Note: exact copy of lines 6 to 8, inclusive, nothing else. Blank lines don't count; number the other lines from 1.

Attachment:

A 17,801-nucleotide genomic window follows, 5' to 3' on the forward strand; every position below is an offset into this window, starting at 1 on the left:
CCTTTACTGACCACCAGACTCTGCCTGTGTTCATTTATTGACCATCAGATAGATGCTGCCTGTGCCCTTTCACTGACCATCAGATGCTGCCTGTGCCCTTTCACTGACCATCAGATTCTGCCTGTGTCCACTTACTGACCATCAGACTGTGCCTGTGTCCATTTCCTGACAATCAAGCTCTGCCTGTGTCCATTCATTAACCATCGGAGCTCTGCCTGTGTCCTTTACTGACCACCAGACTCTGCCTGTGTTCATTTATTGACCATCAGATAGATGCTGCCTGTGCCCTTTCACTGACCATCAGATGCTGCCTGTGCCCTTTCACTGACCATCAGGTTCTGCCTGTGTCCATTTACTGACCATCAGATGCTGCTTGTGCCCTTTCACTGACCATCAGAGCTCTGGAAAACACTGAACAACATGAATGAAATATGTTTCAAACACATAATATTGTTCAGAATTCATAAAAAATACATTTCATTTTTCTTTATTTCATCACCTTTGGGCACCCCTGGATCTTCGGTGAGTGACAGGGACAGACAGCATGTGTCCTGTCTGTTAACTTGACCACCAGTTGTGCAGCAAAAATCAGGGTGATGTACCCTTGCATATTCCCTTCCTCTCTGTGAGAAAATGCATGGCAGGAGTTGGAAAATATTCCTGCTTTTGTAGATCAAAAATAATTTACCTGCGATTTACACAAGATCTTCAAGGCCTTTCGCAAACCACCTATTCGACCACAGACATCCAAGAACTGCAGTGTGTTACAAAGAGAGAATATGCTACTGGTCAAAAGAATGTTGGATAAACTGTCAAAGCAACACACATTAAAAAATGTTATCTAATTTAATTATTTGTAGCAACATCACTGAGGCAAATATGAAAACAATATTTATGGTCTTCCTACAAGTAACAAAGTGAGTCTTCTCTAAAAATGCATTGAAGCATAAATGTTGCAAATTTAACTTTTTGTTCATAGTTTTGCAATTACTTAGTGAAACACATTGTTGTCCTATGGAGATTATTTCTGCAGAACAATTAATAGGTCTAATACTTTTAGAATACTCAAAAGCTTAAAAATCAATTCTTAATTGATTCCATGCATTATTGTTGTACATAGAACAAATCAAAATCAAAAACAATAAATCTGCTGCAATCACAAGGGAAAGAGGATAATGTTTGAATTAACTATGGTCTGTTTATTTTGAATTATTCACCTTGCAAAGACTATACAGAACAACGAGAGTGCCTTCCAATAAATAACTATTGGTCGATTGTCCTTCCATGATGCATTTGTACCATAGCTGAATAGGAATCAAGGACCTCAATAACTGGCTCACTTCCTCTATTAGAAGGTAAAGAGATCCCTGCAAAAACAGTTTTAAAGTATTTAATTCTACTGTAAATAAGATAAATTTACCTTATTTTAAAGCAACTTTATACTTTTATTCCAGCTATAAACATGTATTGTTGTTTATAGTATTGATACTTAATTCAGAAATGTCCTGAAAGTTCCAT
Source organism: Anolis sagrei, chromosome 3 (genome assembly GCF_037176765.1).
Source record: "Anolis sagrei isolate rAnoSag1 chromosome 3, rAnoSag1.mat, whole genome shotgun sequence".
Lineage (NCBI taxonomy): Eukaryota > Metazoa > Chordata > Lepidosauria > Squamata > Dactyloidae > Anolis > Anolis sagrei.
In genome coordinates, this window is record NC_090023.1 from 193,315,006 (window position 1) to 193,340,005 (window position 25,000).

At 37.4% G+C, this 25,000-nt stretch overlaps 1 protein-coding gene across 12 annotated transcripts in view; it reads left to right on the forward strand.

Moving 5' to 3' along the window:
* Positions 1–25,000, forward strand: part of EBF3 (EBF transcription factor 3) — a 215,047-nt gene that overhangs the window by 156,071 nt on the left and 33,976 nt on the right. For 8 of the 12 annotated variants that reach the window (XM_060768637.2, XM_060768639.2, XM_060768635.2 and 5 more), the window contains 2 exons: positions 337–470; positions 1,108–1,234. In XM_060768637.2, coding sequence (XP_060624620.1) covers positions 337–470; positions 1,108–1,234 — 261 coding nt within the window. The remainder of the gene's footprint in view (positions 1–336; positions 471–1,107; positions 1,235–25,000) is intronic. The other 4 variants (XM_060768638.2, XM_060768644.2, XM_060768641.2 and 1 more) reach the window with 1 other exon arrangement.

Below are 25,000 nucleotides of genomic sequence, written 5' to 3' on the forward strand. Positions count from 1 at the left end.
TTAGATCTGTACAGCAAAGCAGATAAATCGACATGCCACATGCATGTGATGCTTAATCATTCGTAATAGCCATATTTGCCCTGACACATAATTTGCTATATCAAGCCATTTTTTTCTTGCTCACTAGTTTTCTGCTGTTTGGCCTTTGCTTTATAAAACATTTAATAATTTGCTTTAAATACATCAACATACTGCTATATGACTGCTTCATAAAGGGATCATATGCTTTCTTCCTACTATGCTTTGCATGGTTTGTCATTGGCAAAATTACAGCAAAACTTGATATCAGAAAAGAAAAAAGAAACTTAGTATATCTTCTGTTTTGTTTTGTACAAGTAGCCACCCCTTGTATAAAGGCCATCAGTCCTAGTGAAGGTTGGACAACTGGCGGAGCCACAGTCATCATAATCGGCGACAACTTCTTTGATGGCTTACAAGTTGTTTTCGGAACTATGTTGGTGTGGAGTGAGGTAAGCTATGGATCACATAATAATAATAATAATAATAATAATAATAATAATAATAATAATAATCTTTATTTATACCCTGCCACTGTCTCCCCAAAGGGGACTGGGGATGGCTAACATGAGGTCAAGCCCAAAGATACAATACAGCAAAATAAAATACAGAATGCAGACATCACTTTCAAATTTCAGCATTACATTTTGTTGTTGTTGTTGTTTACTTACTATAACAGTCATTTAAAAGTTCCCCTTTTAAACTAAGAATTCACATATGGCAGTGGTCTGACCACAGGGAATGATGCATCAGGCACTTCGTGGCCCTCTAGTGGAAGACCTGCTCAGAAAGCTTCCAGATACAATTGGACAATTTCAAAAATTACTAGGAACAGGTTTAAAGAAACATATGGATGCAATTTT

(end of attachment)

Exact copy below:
In genome coordinates, this window is record NC_090023.1 from 193,315,006 (window position 1) to 193,340,005 (window position 25,000).

At 37.4% G+C, this 25,000-nt stretch overlaps 1 protein-coding gene across 12 annotated transcripts in view; it reads left to right on the forward strand.

Moving 5' to 3' along the window: